COVID-19 Pandemic: 13. Fiscal Impact on the Federal Government

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The Informed Vermonter has long wondered when the country would begin to worry about consistent and unsustainable federal deficits and the resulting mountain of debt.

When the country voted in 2016 for Republican majorities in both houses of Congress and a Republican President, it was knowingly voting for increased deficits and more government debt.  These voters were not disappointed.  By cutting taxes AND increasing spending, the deficit has grown from $438 billion in fiscal year 2015 to $984 billion four years later, a 125% increase!

From a pure fiscal perspective, the federal government has never been more poorly prepared to deal with a national crisis. 

As of March 2020, the federal debt held by the public reached $23.2 trillion, representing 107.8% of US Gross Domestic Product (GDP).  This is the highest level of debt both in absolute terms and relative to GDP in the country’s entire history.  The previous high was in the middle of World War II, when debt to GDP hit 106%.

As of March 2020, only six months into fiscal year 2020, the federal deficit stood at $625 billion, or $1.25 trillion on an annualized basis.  Then came coronavirus!

Massive Stimulus Spending

What happens when you combine a national emergency with an election year?  Both parties in both houses of Congress and the President sign into law the largest peacetime spending packages in history.

There have been four major coronavirus spending bills, including the Families First Coronavirus Response Act and the landmark CARES Act, all of which have been reviewed in previous Informed Vermonter articles.  In total, excluding $590 billion of tax cuts included in the CARES Act, these bills call for some $1.7 trillion in new and additional spending.  Most of this money will be spent in the fiscal year ending September 2020, but a fair amount will carry into the next fiscal year as well.

In the months of April and May 2020, federal government outlays were up 30% on a year-over-year basis.  In May alone, Unemployment Insurance Expenditures went from $2 billion in 2019 to $93 billion in 2020.  Small Business Administration outlays went from $98 million to $35 billion.  These are but two examples.

Massive Decline in Tax Revenues

 As noted above, the CARES Act included $590 billion of tax cuts.  Some $290 billion of this paid for the stimulus checks sent to low and middle-income families across the country.  The balance went to businesses and wealthy individuals.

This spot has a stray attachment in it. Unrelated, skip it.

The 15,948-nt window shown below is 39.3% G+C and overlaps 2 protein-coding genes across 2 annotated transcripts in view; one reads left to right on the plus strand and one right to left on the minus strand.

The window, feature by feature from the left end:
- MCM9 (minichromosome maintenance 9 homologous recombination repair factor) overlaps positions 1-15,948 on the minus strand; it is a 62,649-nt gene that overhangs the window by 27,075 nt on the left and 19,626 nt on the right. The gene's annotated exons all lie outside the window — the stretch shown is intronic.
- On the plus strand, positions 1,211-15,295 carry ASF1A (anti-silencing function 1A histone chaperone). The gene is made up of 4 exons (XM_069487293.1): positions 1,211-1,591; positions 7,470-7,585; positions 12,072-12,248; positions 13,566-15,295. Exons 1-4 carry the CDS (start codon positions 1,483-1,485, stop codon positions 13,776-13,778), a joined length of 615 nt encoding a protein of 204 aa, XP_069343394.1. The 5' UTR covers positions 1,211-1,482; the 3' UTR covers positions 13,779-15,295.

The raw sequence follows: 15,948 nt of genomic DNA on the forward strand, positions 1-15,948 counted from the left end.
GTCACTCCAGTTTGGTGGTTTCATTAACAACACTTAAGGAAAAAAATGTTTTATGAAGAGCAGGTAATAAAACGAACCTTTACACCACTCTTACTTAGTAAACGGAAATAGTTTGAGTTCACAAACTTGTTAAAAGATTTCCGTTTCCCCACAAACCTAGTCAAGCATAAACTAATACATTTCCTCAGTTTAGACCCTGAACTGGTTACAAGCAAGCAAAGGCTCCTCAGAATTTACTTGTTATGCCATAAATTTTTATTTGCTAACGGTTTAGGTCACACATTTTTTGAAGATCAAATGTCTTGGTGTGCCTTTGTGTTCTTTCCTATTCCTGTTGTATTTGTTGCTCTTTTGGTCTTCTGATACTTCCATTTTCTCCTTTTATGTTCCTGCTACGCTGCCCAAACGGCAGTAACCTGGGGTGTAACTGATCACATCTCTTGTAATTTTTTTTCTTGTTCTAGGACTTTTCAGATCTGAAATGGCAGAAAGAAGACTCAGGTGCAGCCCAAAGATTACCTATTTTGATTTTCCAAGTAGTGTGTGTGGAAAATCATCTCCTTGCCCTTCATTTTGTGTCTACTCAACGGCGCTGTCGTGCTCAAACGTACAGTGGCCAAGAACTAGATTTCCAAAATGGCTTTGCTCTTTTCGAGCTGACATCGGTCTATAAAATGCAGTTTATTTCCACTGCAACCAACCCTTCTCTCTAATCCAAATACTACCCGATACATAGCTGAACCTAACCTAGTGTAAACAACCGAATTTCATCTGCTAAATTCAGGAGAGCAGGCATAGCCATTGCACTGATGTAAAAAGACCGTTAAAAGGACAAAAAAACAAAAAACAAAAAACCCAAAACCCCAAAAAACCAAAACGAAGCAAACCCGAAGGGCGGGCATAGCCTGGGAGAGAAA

In addition to reducing taxes by changing the tax code, taxes will be going down with incomes.  The personal income tax is the single largest source of revenues for the federal government.  As incomes decline as a result of the COVID-19 shutdowns, tax revenues will decline as well.  During the months of April and May 2020, federal revenues were down 25% on a year-over-year basis.

The Biggest Federal Deficit Ever

So, with expenditures up 30% and revenues down 25%, the federal deficit is exploding.  As of May 2020, the year-to-date deficit stood at $1.88 trillion.  The Congressional Budget Office is forecasting a full fiscal year 2020 deficit of $3.7 trillion and a 2021 deficit exceeding $2 trillion!  All of these deficits will be funded with debt, which was already at its highest level EVER before coronavirus.

Summary

 Prior to the COVID-19 crisis, the US government’s fiscal position was already in nosebleed territory.  The debt to GDP ratio was the 11th highest in the world. Of the major economies, only Japan and Italy had higher ratios.  Other countries in the high debt club include Greece, Lebanon, Cape Verde, Angola and Mozambique.  Countries like Jamaica, Congo, Djibouti and Argentina all have lower debt/GDP ratios.  You get the idea.

After COVID-19, the US numbers will be worse…much worse.  The national debt will grow to something like $26 trillion by September 2020, representing almost $80,000 for every man, woman and child in the country!  Unless major changes are made in Washington, deficits will continue to be large and the debt will continue to climb.

Here are a few questions to ponder as you vote this November and in future elections.

  1. Is the USA going broke? How long can we finance ourselves on deficits?
  2. What will happen if COVID-19 (or another pandemic) gets much worse?
  3. Could the USA afford to fight WWII now?
  4. Have we betrayed our children and sold them down the river?

Until Ronald Regan came along, the federal government would only increase deficits to finance wars.  In peacetime, deficits were eliminated or greatly reduced.  Since 1980, increased deficits have been more the norm than the exception.   So, maybe all the politicians that served in Washington for the first 200 years of our history were wrong and these modern guys are geniuses.  Then again, maybe not.

 

 

 

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